Here’s a transcript of Barack Obama’s comments on Iraq. Read the whole thing. I admit I am worried, but in his remarks Obama seems to be clear that he, not the generals, will decide Iraq policy. And he reaffirms, explicitly, his sixteen-month timetable for pulling out combat forces. What worries me, of course, is the change in emphasis that Obama seemed to be signaling, especially since Obama isunder a great deal of pressure from liberal hawks to modify his Iraq stand.
You’ll note in what follows that Obama seems to be concentrating not on the withdrawal pace, i.e, one to two brigades a month over 16 months, but on the residual force that will remain. He talks about “how we should structure training for Iraqi military and police [and] what kinds of troop presence will we need in order for that to occur?” Previously, though, Obama has said very, very little on training. Instead, he has talked about counterterrorism and protecting the huge US embassy. So the emphasis on training is worrisome.
What follows is the transcript of his news conference in Fargo, North Dakota, in which he attempted to “try this again”and clarify his original remarks:
Q: In your opening statement you talked about obtaining training data on Iraqi forces, what can you learn in Iraq that you can’t learn in Washington, D.C.
Obama: Well there’s no doubt that a lot of this info I’ve been obtaining in Washington but I also think it’s important to be in discussions directly not only with commanders but also Iraqi officials. And other leaders in the region.
Q: Your website says U.S. troops will be out in 16 months. Is there a need to modify that information?
Obama : You know, I have to say that there is nothing that that website says that contradicts what I’ve said here. I will bring this war to close, I think it is important for us to do strategically.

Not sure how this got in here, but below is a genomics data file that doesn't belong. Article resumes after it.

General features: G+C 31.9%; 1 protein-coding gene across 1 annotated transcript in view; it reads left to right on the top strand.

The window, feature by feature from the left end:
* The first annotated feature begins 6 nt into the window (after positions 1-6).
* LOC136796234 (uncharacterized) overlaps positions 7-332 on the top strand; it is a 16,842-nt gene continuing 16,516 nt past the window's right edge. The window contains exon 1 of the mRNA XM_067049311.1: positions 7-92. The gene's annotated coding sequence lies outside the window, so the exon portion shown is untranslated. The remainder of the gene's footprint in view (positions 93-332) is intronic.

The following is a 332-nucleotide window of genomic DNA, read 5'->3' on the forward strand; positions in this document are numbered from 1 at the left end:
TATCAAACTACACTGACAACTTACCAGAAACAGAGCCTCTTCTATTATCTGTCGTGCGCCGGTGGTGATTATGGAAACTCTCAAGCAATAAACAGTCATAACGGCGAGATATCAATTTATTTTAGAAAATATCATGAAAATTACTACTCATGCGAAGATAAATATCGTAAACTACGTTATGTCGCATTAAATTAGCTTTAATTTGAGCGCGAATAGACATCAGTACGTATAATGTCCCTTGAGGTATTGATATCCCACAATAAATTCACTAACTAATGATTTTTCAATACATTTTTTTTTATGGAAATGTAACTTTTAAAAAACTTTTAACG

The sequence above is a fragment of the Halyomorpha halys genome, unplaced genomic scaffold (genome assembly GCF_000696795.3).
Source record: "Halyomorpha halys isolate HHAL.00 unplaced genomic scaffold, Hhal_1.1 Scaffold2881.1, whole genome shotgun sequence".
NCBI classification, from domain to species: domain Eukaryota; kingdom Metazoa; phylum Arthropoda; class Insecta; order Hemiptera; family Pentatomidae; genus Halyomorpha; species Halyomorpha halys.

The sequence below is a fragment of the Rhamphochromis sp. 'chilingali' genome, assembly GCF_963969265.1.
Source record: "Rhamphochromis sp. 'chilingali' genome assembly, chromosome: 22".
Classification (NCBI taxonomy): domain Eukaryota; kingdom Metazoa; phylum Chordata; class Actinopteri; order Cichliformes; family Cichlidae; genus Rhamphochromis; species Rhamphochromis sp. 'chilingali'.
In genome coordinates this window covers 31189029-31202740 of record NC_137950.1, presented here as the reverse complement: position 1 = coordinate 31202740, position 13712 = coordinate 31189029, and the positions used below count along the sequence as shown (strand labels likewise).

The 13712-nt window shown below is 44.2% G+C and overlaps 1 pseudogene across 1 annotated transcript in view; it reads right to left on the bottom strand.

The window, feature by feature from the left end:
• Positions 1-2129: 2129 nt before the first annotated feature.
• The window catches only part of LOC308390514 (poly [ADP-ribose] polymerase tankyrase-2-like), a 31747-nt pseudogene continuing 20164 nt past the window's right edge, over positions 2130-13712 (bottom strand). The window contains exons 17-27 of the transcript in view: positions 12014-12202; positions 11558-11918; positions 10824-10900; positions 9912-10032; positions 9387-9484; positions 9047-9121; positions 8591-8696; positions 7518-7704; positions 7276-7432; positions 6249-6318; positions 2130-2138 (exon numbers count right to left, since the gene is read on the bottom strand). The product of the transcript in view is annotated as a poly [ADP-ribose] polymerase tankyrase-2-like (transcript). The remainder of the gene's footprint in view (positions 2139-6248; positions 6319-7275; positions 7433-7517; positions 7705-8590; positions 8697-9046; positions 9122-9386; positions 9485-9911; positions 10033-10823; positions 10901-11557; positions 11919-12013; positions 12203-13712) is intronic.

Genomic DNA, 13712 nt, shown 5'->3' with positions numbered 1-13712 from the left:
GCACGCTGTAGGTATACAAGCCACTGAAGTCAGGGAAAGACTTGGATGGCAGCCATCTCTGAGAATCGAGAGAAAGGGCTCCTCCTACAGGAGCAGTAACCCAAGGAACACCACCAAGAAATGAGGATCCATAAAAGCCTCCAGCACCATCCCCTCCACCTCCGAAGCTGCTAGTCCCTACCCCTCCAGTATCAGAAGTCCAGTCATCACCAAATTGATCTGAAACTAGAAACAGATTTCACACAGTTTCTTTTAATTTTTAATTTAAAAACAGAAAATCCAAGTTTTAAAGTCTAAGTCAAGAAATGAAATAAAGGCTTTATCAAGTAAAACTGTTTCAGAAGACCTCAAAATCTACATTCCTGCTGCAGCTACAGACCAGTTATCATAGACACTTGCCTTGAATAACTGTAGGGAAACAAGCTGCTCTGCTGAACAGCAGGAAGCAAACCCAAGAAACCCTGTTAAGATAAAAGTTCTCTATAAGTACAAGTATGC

Q: What did you mean when you said you might refine your Iraq policies? Does that mean no 16-month timetable?
Obama: No that’s not no, not refine the 16-month timetable, what I just referred to. For example, there’s been a major debate in terms of how we should structure training for Iraqi military and police what kinds of troop presence will we need in order for that to occur. What kind of troop presences will we need in order for that to occur? What kind of troop presence do we need in order to provide a counterterrorism strike force in Iraq that assures that al Qaeda does not regain a foot hold there? Those are all issues that obviously need to be determined by facts on the ground.
Q: Do you think it will be a challenge to explain to American people your Iraq policy over the next four months if you’ve had a problem over past four hours?
A: I guess I’m just puzzled. I mean I’ll be frank with you Jeff (Zeleny, New York Times). I think what’s happened is that the McCain campaign primed the pump with the press to suggest that somehow we were changing our policy when we hadn’t. And that just hasn’t been the case. I’ve given no indication of a change in policy. I haven’t suggested that we’re moving in a different direction. I think John McCain’s gonna have a much harder time explaining how he is willing to perpetuate a presence in Iraq for 10, 20, 50 years. The American people understand that we have fulfilled our obligations in Iraq. They are not interested in seeing Iraq collapse, but they are interested in seeing this war come to a close and what I’ve said today, as I’ve said over the last 2 years, is that if you follow my plan to begin wthdrawing troops and having our comabt troops out in 16 months, we’re talking about approximately 2 years from now having our combat troops out. Add on the 5 years we’ve already been there and we will have been there for 7 years. I think the American people understand that that has been a significant committment both of blood and of treasure. So I don’t think I’m gonna have trouble explaining my plan. I think that what John McCain’s gonna have to do is explain why he wants to extend it even further than that.